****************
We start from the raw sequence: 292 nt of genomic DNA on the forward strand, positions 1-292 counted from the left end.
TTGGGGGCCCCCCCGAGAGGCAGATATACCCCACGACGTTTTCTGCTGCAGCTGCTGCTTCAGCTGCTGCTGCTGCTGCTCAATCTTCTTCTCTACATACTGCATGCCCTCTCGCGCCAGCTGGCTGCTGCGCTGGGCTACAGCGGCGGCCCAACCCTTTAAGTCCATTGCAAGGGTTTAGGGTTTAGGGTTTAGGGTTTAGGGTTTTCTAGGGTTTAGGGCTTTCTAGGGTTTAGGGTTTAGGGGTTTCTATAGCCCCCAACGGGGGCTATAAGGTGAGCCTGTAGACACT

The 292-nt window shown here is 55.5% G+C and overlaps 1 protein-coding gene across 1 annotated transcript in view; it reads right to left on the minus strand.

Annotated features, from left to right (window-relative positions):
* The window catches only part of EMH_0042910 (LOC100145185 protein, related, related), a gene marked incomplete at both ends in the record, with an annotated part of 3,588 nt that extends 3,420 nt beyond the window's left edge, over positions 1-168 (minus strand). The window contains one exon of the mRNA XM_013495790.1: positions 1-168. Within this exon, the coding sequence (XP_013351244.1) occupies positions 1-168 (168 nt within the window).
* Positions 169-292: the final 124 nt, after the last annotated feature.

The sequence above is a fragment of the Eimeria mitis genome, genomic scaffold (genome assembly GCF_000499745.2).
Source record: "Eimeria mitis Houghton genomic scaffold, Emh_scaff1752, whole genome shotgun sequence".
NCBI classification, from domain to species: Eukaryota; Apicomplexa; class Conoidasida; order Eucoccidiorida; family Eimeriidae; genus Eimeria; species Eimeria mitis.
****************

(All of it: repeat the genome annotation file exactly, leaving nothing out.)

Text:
We start from the raw sequence: 292 nt of genomic DNA on the forward strand, positions 1-292 counted from the left end.
TTGGGGGCCCCCCCGAGAGGCAGATATACCCCACGACGTTTTCTGCTGCAGCTGCTGCTTCAGCTGCTGCTGCTGCTGCTCAATCTTCTTCTCTACATACTGCATGCCCTCTCGCGCCAGCTGGCTGCTGCGCTGGGCTACAGCGGCGGCCCAACCCTTTAAGTCCATTGCAAGGGTTTAGGGTTTAGGGTTTAGGGTTTAGGGTTTTCTAGGGTTTAGGGCTTTCTAGGGTTTAGGGTTTAGGGGTTTCTATAGCCCCCAACGGGGGCTATAAGGTGAGCCTGTAGACACT

The 292-nt window shown here is 55.5% G+C and overlaps 1 protein-coding gene across 1 annotated transcript in view; it reads right to left on the minus strand.

Annotated features, from left to right (window-relative positions):
* The window catches only part of EMH_0042910 (LOC100145185 protein, related, related), a gene marked incomplete at both ends in the record, with an annotated part of 3,588 nt that extends 3,420 nt beyond the window's left edge, over positions 1-168 (minus strand). The window contains one exon of the mRNA XM_013495790.1: positions 1-168. Within this exon, the coding sequence (XP_013351244.1) occupies positions 1-168 (168 nt within the window).
* Positions 169-292: the final 124 nt, after the last annotated feature.

The sequence above is a fragment of the Eimeria mitis genome, genomic scaffold (genome assembly GCF_000499745.2).
Source record: "Eimeria mitis Houghton genomic scaffold, Emh_scaff1752, whole genome shotgun sequence".
NCBI classification, from domain to species: Eukaryota; Apicomplexa; class Conoidasida; order Eucoccidiorida; family Eimeriidae; genus Eimeria; species Eimeria mitis.